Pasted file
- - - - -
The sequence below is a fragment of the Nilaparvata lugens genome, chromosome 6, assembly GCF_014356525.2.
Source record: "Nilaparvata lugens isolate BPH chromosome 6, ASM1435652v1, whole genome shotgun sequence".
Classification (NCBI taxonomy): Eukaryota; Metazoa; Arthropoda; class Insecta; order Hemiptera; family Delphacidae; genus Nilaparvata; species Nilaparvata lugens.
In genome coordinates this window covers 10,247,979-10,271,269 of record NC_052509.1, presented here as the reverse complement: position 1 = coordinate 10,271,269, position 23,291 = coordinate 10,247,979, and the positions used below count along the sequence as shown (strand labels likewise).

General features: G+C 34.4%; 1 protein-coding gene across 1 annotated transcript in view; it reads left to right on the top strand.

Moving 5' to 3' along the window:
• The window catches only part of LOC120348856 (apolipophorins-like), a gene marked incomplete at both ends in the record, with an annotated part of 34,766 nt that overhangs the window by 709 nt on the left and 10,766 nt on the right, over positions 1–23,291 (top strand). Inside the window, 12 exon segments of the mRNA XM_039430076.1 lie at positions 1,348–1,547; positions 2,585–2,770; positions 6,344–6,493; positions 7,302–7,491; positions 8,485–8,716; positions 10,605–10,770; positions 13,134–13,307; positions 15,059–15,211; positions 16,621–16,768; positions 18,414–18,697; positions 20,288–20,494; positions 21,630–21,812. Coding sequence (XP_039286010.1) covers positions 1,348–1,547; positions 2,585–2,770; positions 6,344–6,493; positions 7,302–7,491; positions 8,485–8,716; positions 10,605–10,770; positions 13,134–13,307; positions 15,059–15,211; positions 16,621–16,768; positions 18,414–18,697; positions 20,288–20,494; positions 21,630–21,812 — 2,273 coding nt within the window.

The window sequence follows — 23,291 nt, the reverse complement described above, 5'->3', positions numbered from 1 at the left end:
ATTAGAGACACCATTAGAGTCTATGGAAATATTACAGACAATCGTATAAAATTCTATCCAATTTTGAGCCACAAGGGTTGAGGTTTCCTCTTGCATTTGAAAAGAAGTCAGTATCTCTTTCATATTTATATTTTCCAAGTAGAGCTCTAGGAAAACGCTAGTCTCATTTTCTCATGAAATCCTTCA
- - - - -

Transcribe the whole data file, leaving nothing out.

The sequence below is a fragment of the Nilaparvata lugens genome, chromosome 6, assembly GCF_014356525.2.
Source record: "Nilaparvata lugens isolate BPH chromosome 6, ASM1435652v1, whole genome shotgun sequence".
Classification (NCBI taxonomy): Eukaryota; Metazoa; Arthropoda; class Insecta; order Hemiptera; family Delphacidae; genus Nilaparvata; species Nilaparvata lugens.
In genome coordinates this window covers 10,247,979-10,271,269 of record NC_052509.1, presented here as the reverse complement: position 1 = coordinate 10,271,269, position 23,291 = coordinate 10,247,979, and the positions used below count along the sequence as shown (strand labels likewise).

General features: G+C 34.4%; 1 protein-coding gene across 1 annotated transcript in view; it reads left to right on the top strand.

Moving 5' to 3' along the window:
• The window catches only part of LOC120348856 (apolipophorins-like), a gene marked incomplete at both ends in the record, with an annotated part of 34,766 nt that overhangs the window by 709 nt on the left and 10,766 nt on the right, over positions 1–23,291 (top strand). Inside the window, 12 exon segments of the mRNA XM_039430076.1 lie at positions 1,348–1,547; positions 2,585–2,770; positions 6,344–6,493; positions 7,302–7,491; positions 8,485–8,716; positions 10,605–10,770; positions 13,134–13,307; positions 15,059–15,211; positions 16,621–16,768; positions 18,414–18,697; positions 20,288–20,494; positions 21,630–21,812. Coding sequence (XP_039286010.1) covers positions 1,348–1,547; positions 2,585–2,770; positions 6,344–6,493; positions 7,302–7,491; positions 8,485–8,716; positions 10,605–10,770; positions 13,134–13,307; positions 15,059–15,211; positions 16,621–16,768; positions 18,414–18,697; positions 20,288–20,494; positions 21,630–21,812 — 2,273 coding nt within the window.

The window sequence follows — 23,291 nt, the reverse complement described above, 5'->3', positions numbered from 1 at the left end:
ATTAGAGACACCATTAGAGTCTATGGAAATATTACAGACAATCGTATAAAATTCTATCCAATTTTGAGCCACAAGGGTTGAGGTTTCCTCTTGCATTTGAAAAGAAGTCAGTATCTCTTTCATATTTATATTTTCCAAGTAGAGCTCTAGGAAAACGCTAGTCTCATTTTCTCATGAAATCCTTCA